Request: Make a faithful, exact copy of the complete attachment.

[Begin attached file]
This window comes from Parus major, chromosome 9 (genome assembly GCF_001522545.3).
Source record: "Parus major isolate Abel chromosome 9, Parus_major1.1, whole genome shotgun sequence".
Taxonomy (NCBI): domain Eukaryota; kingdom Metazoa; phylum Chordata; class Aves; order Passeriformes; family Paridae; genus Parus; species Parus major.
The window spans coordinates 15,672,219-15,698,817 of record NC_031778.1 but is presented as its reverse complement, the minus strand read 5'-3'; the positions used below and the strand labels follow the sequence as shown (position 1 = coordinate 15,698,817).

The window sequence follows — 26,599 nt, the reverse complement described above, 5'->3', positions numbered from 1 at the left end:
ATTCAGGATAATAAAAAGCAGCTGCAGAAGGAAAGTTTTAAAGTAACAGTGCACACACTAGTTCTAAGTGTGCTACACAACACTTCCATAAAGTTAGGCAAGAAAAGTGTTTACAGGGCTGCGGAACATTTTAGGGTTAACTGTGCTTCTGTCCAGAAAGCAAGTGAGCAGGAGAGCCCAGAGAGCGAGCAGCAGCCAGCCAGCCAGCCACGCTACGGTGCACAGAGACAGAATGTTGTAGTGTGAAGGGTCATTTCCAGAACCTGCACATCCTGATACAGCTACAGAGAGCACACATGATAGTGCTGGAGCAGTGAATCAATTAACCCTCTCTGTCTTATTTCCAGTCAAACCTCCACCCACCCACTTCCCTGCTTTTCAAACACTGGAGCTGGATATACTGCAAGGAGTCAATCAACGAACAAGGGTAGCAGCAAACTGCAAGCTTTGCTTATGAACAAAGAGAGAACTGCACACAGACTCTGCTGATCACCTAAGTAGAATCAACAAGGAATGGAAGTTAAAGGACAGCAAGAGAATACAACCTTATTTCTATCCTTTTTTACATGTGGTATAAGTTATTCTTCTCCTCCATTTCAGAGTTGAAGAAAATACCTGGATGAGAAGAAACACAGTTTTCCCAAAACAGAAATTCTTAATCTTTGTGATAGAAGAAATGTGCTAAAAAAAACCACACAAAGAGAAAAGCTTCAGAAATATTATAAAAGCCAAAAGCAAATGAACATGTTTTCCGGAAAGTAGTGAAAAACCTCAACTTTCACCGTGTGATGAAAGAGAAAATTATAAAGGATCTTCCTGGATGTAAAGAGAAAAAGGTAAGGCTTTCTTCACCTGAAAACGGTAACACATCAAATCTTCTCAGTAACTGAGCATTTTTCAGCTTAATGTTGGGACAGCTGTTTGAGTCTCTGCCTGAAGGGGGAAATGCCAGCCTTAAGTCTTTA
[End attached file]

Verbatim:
This window comes from Parus major, chromosome 9 (genome assembly GCF_001522545.3).
Source record: "Parus major isolate Abel chromosome 9, Parus_major1.1, whole genome shotgun sequence".
Taxonomy (NCBI): domain Eukaryota; kingdom Metazoa; phylum Chordata; class Aves; order Passeriformes; family Paridae; genus Parus; species Parus major.
The window spans coordinates 15,672,219-15,698,817 of record NC_031778.1 but is presented as its reverse complement, the minus strand read 5'-3'; the positions used below and the strand labels follow the sequence as shown (position 1 = coordinate 15,698,817).

The window sequence follows — 26,599 nt, the reverse complement described above, 5'->3', positions numbered from 1 at the left end:
ATTCAGGATAATAAAAAGCAGCTGCAGAAGGAAAGTTTTAAAGTAACAGTGCACACACTAGTTCTAAGTGTGCTACACAACACTTCCATAAAGTTAGGCAAGAAAAGTGTTTACAGGGCTGCGGAACATTTTAGGGTTAACTGTGCTTCTGTCCAGAAAGCAAGTGAGCAGGAGAGCCCAGAGAGCGAGCAGCAGCCAGCCAGCCAGCCACGCTACGGTGCACAGAGACAGAATGTTGTAGTGTGAAGGGTCATTTCCAGAACCTGCACATCCTGATACAGCTACAGAGAGCACACATGATAGTGCTGGAGCAGTGAATCAATTAACCCTCTCTGTCTTATTTCCAGTCAAACCTCCACCCACCCACTTCCCTGCTTTTCAAACACTGGAGCTGGATATACTGCAAGGAGTCAATCAACGAACAAGGGTAGCAGCAAACTGCAAGCTTTGCTTATGAACAAAGAGAGAACTGCACACAGACTCTGCTGATCACCTAAGTAGAATCAACAAGGAATGGAAGTTAAAGGACAGCAAGAGAATACAACCTTATTTCTATCCTTTTTTACATGTGGTATAAGTTATTCTTCTCCTCCATTTCAGAGTTGAAGAAAATACCTGGATGAGAAGAAACACAGTTTTCCCAAAACAGAAATTCTTAATCTTTGTGATAGAAGAAATGTGCTAAAAAAAACCACACAAAGAGAAAAGCTTCAGAAATATTATAAAAGCCAAAAGCAAATGAACATGTTTTCCGGAAAGTAGTGAAAAACCTCAACTTTCACCGTGTGATGAAAGAGAAAATTATAAAGGATCTTCCTGGATGTAAAGAGAAAAAGGTAAGGCTTTCTTCACCTGAAAACGGTAACACATCAAATCTTCTCAGTAACTGAGCATTTTTCAGCTTAATGTTGGGACAGCTGTTTGAGTCTCTGCCTGAAGGGGGAAATGCCAGCCTTAAGTCTTTA